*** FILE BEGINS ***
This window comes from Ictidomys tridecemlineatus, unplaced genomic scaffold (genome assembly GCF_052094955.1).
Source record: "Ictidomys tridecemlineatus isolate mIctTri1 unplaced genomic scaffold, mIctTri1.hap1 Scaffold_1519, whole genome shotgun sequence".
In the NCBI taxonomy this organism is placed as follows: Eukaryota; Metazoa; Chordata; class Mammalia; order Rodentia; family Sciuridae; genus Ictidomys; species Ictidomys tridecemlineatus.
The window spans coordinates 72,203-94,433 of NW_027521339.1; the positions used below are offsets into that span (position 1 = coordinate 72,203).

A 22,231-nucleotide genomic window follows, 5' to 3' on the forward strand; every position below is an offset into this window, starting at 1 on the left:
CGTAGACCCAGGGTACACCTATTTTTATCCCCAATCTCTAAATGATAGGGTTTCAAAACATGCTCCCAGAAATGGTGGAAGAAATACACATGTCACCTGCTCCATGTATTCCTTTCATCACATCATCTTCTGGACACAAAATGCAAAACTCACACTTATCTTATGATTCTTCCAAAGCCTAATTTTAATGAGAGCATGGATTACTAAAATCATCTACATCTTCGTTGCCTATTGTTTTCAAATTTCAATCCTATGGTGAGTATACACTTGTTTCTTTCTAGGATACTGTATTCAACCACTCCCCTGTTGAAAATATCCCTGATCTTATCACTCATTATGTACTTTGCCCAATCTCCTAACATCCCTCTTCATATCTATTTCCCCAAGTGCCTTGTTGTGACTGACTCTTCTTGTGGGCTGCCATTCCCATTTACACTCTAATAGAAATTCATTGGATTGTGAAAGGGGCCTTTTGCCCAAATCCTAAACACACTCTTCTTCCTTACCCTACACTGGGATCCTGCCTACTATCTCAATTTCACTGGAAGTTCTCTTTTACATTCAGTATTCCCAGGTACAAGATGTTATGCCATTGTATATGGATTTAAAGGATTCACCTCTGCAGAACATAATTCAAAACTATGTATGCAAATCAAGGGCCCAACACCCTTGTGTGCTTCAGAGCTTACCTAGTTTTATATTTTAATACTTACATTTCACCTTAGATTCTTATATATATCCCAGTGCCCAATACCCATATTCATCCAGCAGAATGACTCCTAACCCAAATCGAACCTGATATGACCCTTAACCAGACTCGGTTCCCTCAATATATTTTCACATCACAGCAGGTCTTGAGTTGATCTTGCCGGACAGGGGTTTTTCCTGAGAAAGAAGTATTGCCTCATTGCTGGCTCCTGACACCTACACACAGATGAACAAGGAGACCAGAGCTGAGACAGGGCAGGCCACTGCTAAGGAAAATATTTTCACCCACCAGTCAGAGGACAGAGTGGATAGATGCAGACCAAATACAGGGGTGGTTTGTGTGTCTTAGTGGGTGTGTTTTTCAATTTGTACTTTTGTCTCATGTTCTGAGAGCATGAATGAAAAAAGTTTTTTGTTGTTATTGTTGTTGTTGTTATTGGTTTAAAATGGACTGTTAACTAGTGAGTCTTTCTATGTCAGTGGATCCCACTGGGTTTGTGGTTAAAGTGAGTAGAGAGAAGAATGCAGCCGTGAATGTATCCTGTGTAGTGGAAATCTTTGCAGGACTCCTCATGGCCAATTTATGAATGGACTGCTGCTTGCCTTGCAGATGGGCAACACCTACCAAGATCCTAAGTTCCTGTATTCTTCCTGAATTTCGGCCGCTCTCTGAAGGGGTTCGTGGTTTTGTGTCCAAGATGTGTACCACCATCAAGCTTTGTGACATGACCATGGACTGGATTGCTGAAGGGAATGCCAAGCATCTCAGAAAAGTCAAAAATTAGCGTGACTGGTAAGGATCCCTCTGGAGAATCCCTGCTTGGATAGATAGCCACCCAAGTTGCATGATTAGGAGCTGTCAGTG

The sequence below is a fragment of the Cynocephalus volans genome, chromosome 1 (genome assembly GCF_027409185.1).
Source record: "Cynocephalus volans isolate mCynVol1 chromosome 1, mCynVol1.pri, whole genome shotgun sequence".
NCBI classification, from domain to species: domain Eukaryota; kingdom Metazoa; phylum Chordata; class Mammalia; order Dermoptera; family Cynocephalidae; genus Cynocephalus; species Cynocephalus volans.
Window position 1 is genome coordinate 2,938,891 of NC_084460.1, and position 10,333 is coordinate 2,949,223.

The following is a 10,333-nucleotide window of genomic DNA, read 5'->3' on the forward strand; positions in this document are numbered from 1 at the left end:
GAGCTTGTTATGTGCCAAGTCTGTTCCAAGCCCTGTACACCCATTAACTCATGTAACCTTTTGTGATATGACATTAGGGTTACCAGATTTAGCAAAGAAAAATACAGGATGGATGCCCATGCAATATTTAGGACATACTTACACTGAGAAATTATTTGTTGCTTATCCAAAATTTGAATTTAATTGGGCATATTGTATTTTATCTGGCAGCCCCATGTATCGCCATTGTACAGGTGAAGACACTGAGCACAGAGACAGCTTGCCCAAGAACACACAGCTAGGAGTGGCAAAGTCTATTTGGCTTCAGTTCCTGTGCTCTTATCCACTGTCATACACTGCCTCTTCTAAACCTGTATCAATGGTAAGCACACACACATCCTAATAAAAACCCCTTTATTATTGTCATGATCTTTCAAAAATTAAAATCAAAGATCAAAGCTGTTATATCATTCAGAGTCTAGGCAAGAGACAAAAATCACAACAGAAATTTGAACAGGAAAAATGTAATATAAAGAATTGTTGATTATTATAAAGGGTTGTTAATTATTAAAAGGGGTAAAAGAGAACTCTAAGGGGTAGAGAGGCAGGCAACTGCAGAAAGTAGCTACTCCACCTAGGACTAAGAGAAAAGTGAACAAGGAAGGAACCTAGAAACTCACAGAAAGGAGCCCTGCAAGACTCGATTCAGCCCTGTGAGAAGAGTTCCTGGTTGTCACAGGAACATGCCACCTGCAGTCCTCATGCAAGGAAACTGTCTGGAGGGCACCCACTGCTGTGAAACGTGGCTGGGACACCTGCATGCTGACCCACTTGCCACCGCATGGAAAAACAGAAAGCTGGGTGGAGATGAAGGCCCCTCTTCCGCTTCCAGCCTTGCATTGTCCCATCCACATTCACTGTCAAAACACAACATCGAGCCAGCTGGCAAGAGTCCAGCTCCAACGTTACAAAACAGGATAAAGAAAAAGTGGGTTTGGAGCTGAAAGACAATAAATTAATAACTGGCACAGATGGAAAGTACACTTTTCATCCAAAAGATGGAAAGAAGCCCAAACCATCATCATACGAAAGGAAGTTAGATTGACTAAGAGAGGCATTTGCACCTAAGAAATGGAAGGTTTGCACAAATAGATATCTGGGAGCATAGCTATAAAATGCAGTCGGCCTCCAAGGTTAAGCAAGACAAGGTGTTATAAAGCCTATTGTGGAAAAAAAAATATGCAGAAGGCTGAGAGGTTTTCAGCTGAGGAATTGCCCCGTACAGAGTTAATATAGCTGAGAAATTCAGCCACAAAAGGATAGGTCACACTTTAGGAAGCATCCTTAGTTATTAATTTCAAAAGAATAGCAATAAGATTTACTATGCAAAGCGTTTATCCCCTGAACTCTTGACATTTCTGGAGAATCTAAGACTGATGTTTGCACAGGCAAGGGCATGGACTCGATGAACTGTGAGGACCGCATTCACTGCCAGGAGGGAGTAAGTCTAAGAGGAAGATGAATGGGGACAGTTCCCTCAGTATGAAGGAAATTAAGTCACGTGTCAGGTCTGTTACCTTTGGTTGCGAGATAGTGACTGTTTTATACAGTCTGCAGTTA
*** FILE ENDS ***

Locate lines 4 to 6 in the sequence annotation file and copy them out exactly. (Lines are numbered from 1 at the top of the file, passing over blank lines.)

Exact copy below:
The window spans coordinates 72,203-94,433 of NW_027521339.1; the positions used below are offsets into that span (position 1 = coordinate 72,203).

A 22,231-nucleotide genomic window follows, 5' to 3' on the forward strand; every position below is an offset into this window, starting at 1 on the left:
CGTAGACCCAGGGTACACCTATTTTTATCCCCAATCTCTAAATGATAGGGTTTCAAAACATGCTCCCAGAAATGGTGGAAGAAATACACATGTCACCTGCTCCATGTATTCCTTTCATCACATCATCTTCTGGACACAAAATGCAAAACTCACACTTATCTTATGATTCTTCCAAAGCCTAATTTTAATGAGAGCATGGATTACTAAAATCATCTACATCTTCGTTGCCTATTGTTTTCAAATTTCAATCCTATGGTGAGTATACACTTGTTTCTTTCTAGGATACTGTATTCAACCACTCCCCTGTTGAAAATATCCCTGATCTTATCACTCATTATGTACTTTGCCCAATCTCCTAACATCCCTCTTCATATCTATTTCCCCAAGTGCCTTGTTGTGACTGACTCTTCTTGTGGGCTGCCATTCCCATTTACACTCTAATAGAAATTCATTGGATTGTGAAAGGGGCCTTTTGCCCAAATCCTAAACACACTCTTCTTCCTTACCCTACACTGGGATCCTGCCTACTATCTCAATTTCACTGGAAGTTCTCTTTTACATTCAGTATTCCCAGGTACAAGATGTTATGCCATTGTATATGGATTTAAAGGATTCACCTCTGCAGAACATAATTCAAAACTATGTATGCAAATCAAGGGCCCAACACCCTTGTGTGCTTCAGAGCTTACCTAGTTTTATATTTTAATACTTACATTTCACCTTAGATTCTTATATATATCCCAGTGCCCAATACCCATATTCATCCAGCAGAATGACTCCTAACCCAAATCGAACCTGATATGACCCTTAACCAGACTCGGTTCCCTCAATATATTTTCACATCACAGCAGGTCTTGAGTTGATCTTGCCGGACAGGGGTTTTTCCTGAGAAAGAAGTATTGCCTCATTGCTGGCTCCTGACACCTACACACAGATGAACAAGGAGACCAGAGCTGAGACAGGGCAGGCCACTGCTAAGGAAAATATTTTCACCCACCAGTCAGAGGACAGAGTGGATAGATGCAGACCAAATACAGGGGTGGTTTGTGTGTCTTAGTGGGTGTGTTTTTCAATTTGTACTTTTGTCTCATGTTCTGAGAGCATGAATGAAAAAAGTTTTTTGTTGTTATTGTTGTTGTTGTTATTGGTTTAAAATGGACTGTTAACTAGTGAGTCTTTCTATGTCAGTGGATCCCACTGGGTTTGTGGTTAAAGTGAGTAGAGAGAAGAATGCAGCCGTGAATGTATCCTGTGTAGTGGAAATCTTTGCAGGACTCCTCATGGCCAATTTATGAATGGACTGCTGCTTGCCTTGCAGATGGGCAACACCTACCAAGATCCTAAGTTCCTGTATTCTTCCTGAATTTCGGCCGCTCTCTGAAGGGGTTCGTGGTTTTGTGTCCAAGATGTGTACCACCATCAAGCTTTGTGACATGACCATGGACTGGATTGCTGAAGGGAATGCCAAGCATCTCAGAAAAGTCAAAAATTAGCGTGACTGGTAAGGATCCCTCTGGAGAATCCCTGCTTGGATAGATAGCCACCCAAGTTGCATGATTAGGAGCTGTCAGTG